Graham Reid | | <1 min read
Listening to this multiculti outfit from Auckland qualifies you for frequent flyer points: the line-up has musicians from Dutch, Kiwi, Israeli, Indian and French backgrounds; and the instrumental artillery on display includes sitar, saxophone, didgeridoo, guitar, flute and double bass. All of which could make for an unworkable implosion of world fusion, if it weren't for the keen sensibilities on display.
When the eight-minute second track - Butterfly - takes flight around the midpoint in a maelstrom of flute, sitar and tabla drums (with didgeridoo offering guttural sonic punctuation), it makes for a thrilling and heady brew. The interplay of sax and sitar brings to mind the most gutsy passages on Ali Akbar Khan and John Handy's 1975 album Karuna Supreme.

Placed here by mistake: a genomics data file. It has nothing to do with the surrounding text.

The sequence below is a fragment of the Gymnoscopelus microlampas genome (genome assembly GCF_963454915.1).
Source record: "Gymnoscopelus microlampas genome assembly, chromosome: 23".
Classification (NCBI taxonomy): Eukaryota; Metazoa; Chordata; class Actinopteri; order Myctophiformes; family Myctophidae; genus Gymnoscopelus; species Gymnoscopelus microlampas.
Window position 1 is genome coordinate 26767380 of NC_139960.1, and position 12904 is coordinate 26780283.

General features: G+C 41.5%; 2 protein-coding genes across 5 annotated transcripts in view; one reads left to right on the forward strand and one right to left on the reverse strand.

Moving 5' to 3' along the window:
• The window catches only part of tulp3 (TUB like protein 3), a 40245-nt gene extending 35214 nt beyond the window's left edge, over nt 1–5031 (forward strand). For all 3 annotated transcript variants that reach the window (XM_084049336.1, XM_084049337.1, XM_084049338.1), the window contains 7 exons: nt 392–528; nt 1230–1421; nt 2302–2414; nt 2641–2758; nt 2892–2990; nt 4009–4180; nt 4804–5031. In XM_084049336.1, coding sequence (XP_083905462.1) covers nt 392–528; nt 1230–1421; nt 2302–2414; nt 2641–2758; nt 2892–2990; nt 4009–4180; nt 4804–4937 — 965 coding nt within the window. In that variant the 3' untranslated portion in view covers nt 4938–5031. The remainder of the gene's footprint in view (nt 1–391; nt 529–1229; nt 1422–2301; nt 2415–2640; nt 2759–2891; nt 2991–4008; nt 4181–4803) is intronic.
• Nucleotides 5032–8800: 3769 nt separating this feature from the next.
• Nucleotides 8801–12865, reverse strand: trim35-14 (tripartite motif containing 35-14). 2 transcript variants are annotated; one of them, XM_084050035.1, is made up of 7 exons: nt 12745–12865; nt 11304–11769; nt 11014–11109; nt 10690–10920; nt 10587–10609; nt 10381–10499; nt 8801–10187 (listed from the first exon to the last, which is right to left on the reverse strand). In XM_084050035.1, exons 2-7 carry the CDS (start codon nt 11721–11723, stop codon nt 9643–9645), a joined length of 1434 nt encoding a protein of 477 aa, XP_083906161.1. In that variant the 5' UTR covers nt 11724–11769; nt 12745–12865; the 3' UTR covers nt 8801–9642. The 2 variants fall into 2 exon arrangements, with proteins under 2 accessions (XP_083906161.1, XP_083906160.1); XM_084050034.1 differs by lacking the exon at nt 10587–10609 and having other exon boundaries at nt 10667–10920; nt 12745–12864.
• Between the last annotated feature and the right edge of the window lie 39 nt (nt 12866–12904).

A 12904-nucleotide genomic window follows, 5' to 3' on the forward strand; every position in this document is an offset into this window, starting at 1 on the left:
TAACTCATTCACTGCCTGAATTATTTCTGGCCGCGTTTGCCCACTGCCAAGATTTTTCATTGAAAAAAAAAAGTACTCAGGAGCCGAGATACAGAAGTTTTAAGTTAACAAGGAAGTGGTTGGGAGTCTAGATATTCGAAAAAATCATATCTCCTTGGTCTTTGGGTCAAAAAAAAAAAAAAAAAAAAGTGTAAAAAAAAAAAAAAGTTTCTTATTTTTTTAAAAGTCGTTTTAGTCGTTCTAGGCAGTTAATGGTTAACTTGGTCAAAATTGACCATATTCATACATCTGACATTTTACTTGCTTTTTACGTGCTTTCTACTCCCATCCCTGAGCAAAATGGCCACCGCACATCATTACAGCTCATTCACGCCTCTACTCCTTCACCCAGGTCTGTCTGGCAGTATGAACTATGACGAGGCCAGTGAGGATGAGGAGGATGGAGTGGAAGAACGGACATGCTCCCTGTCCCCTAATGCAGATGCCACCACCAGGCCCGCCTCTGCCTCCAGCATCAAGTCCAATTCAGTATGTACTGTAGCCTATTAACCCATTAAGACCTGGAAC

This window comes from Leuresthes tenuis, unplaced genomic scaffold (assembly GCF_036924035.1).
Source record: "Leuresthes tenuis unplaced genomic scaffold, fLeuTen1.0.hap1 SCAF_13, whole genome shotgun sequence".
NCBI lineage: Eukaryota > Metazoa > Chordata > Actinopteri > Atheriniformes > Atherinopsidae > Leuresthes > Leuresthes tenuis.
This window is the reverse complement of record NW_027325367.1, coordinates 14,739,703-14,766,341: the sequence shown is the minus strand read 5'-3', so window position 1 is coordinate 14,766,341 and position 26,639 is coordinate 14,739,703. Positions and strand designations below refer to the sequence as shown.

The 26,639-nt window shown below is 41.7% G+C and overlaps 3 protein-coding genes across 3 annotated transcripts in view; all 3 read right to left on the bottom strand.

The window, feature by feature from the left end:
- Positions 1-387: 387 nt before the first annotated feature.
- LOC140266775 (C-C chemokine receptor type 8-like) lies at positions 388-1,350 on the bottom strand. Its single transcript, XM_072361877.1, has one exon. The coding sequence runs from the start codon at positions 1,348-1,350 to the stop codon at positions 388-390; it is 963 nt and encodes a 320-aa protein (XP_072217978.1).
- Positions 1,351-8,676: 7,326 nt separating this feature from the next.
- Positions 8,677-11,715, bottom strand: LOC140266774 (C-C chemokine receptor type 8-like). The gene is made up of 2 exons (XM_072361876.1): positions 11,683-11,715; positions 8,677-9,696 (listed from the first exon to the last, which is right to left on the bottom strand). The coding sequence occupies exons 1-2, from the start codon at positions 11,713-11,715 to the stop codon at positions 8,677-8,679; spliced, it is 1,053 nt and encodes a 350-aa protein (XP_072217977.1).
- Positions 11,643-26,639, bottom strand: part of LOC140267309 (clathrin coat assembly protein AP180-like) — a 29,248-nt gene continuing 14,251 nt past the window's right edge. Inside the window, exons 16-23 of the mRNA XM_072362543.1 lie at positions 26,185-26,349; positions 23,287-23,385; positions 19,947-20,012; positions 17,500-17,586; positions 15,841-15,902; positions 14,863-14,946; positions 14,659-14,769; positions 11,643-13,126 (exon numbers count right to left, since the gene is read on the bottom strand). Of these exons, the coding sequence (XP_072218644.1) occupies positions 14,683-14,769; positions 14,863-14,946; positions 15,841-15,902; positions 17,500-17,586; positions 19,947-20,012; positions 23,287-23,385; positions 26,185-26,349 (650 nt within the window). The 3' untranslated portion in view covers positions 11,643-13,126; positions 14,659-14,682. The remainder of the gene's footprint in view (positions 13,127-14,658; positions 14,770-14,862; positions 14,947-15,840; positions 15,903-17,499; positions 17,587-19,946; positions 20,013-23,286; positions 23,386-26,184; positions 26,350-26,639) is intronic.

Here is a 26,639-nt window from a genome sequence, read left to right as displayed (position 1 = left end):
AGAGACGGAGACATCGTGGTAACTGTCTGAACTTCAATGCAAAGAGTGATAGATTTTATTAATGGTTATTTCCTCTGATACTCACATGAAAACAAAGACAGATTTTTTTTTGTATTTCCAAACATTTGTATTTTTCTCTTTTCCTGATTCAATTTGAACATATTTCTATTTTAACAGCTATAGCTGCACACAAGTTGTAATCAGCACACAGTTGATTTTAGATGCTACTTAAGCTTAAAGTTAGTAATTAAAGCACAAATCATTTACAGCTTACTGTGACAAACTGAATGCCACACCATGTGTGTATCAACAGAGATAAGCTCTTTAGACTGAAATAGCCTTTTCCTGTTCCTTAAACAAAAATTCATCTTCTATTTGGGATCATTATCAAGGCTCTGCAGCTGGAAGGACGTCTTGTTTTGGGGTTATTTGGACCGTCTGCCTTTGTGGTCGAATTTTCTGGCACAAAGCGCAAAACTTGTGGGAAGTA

They are equally impressive in quieter moments (De La Tierra and Drop the Soap which suggest the Indo-jazz group Oregon, Muhashaba featuring the entrancing vocals of Josephine Costain) and the folk-pop of Ramjhula.
Sole disappointments are Sababa, and Sing Your Song which undermines the impression that Ishta otherwise have a sound that is as attractive as it is individual.
Like the idea of this? Then check out these pages.